For those surprising very few who think Helen Mirren is completely miscast in Stephen Frears’s overrated trifle The Queen, Exhibit A of why is illustrated in Judi Dench’s ultimate depiction of corpulent geriatric cunning in Notes on a Scandal. To play a desexed monstrosity (or at least that’s how The Queen wanted it) like Queen Elizabeth II, the film needed an actress who you wanted to run from, with a face like a slapped ass. Certainly not Mirren’s relatively suave and, frankly, too voluptuous rendition, and after seeing Dench plumb the lower recesses of unpleasantness here, you wish The Queen had a bit more bite. It’s the role that many of her fans have wanted from her for years now, instead of these genteel, dottering old biddies. Of course, Dench is the best thing about this deliciously overheated melodrama, directed with too-brisk economy by Richard Eyre (Stage Beauty) and scored with typical whiplash by Philip Glass, whose orchestral headaches actually work in this context.
The film is an unapologetically lurid dive into female longing, not unlike those tawdry black-and-white curiosities that play in the background of tacky gay bars. Ratty-haired, cat-loving Barbara Covett (Dench), a harsh disciplinarian, narrates the tale of her involvement with the radiant Sheba Hart (Cate Blanchett), the luminous new art teacher who very quickly gets it on with one of her 15-year-old students (Andrew Simpson). She is stuck in a loveless marriage to an older chap (Bill Nighy), with a tarty young daughter and a son with Down Syndrome (who Barbara hilariously refers to in her narration as a “tiresome court jester”), and is turned on by the attention of youth. The drama spirals out of control as Barbara uses her knowledge of the affair to her advantage, spinning the tale into a sort of Single White Female for the aging Sapphic set.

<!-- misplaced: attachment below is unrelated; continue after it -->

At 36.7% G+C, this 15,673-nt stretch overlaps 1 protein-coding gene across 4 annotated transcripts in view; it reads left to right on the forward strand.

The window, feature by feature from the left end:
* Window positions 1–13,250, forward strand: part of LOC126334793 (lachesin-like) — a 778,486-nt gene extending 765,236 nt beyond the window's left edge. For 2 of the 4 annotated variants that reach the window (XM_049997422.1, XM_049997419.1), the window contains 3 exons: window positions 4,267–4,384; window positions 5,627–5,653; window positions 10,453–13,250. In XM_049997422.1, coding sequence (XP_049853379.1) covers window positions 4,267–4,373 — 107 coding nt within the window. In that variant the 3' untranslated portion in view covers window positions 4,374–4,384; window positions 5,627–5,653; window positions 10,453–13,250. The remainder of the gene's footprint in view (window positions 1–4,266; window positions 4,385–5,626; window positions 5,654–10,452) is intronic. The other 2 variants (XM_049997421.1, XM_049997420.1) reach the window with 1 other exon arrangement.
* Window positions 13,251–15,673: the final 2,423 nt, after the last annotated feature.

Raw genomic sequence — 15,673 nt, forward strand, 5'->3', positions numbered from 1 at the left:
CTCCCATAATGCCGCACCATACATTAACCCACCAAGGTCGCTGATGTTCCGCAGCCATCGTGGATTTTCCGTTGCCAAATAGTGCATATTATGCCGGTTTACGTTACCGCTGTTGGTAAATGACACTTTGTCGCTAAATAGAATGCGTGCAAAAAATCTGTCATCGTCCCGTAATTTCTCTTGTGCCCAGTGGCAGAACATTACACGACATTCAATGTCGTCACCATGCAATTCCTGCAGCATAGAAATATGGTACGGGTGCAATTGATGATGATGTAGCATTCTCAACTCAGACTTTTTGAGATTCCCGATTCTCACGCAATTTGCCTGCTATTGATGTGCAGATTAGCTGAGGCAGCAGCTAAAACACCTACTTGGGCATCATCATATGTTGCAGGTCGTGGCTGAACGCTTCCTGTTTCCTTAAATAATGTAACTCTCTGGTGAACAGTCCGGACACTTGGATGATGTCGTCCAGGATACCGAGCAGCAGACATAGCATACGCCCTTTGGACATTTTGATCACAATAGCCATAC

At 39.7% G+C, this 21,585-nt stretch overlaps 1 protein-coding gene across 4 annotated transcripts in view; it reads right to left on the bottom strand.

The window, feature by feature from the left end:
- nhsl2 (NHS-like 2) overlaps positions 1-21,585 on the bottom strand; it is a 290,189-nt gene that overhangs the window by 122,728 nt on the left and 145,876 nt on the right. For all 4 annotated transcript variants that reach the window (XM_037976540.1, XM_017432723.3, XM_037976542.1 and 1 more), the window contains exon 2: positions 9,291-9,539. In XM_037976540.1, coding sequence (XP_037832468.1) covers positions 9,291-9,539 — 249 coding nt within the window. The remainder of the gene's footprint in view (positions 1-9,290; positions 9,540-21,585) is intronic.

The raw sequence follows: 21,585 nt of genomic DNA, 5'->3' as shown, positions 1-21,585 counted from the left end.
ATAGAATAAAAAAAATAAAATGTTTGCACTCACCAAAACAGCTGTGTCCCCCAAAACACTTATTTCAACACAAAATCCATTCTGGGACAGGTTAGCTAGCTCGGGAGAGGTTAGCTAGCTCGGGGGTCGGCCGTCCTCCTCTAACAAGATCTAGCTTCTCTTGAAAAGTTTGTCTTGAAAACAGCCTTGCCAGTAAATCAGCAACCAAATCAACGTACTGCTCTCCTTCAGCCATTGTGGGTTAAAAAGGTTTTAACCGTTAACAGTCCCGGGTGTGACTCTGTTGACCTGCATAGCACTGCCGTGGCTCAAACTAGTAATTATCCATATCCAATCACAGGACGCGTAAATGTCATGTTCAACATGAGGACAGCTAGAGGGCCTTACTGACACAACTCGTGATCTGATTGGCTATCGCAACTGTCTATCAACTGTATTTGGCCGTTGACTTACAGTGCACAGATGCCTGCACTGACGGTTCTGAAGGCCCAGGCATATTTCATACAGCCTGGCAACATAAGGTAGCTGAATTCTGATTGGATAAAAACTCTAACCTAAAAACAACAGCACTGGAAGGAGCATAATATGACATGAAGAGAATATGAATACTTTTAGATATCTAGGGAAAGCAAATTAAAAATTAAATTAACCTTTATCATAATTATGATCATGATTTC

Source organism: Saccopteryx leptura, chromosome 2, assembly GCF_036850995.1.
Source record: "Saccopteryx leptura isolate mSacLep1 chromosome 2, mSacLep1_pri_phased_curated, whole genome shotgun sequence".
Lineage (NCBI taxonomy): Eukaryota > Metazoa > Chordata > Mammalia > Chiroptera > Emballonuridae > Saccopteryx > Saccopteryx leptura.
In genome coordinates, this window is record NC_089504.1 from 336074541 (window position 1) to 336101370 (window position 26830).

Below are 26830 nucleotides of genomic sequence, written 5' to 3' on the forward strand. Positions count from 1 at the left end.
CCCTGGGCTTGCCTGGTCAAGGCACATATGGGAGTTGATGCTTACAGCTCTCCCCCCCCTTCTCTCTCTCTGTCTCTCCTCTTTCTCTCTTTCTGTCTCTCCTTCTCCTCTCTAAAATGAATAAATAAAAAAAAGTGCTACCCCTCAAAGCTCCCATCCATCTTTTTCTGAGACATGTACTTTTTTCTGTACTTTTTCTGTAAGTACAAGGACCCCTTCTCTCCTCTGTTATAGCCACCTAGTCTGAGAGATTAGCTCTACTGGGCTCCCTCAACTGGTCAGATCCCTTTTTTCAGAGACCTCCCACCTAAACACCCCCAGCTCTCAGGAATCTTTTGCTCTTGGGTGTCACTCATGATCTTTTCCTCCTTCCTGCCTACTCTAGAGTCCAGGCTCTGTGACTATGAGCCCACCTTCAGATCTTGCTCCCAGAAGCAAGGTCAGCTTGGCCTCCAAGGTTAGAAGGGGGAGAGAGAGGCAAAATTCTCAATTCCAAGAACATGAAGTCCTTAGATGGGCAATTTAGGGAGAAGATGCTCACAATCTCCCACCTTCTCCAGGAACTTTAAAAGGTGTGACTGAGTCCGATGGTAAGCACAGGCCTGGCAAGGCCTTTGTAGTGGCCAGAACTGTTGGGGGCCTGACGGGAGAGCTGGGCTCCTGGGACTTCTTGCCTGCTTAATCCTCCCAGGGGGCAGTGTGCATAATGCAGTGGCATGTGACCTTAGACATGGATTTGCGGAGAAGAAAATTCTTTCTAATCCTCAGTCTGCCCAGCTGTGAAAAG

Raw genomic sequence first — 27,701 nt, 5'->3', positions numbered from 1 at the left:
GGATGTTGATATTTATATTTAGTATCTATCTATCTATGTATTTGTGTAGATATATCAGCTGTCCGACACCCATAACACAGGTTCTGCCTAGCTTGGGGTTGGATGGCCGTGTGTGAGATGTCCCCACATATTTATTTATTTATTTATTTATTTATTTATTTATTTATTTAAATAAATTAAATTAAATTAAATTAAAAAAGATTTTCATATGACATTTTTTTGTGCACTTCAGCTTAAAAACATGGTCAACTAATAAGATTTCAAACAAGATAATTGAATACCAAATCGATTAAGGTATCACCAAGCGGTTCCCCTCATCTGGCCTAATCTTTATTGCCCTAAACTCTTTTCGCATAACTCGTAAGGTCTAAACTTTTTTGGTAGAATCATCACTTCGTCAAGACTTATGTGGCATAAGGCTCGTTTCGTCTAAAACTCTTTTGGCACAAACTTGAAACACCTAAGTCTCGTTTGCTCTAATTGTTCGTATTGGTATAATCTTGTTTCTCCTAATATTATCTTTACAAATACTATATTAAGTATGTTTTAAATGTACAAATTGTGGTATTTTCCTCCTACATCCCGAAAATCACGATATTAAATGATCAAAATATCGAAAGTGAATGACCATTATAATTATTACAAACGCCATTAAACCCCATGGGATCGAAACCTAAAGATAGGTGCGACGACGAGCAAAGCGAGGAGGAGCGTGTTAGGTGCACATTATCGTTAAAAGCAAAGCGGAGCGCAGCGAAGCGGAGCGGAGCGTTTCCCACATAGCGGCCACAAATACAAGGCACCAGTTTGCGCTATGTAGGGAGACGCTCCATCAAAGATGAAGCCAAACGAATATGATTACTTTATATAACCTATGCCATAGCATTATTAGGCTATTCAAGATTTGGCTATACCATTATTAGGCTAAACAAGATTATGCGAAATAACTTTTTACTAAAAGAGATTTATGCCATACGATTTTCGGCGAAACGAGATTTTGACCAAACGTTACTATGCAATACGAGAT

If only the film’s early momentum were kept intact. Like that film, it crumbles in its third act, rushing plot points together as if the air in the theater would vanish if it weren’t wrapped up in under 95 minutes. Too bad, really, because Dench takes the performance to the max, unafraid to look horrifying and ridiculous, as in the funniest of these moments, when she approaches Blanchett’s family car when one of her children shrieks, “Oh God, look!” as if Quasimodo were about to hop in. Blanchett is always less convincing when playing desperate women, but she makes the character’s anxiety fully palpable, and as far as being a woman people put themselves in danger for, she more than fits the bill. Nighy, usually a great go-to guy for enlivening creaky narratives, is disappointingly one-note here, with outbursts that feel off-center even in a film as unhinged as this one. But his character feels like an afterthought anyway; in fact, it might have been more effective if the film didn’t try to humanize him. Low on subtlety (Blanchett’s character’s full name is Bathsheba, for chrissakes), it is nonetheless very entertaining in that way you don’t quite know how to admit to. I don’t know what Eyre, screenwriter Patrick Marber (Closer) et al. thought in the making of the picture, but they just may have created the gay camp classic of 2006.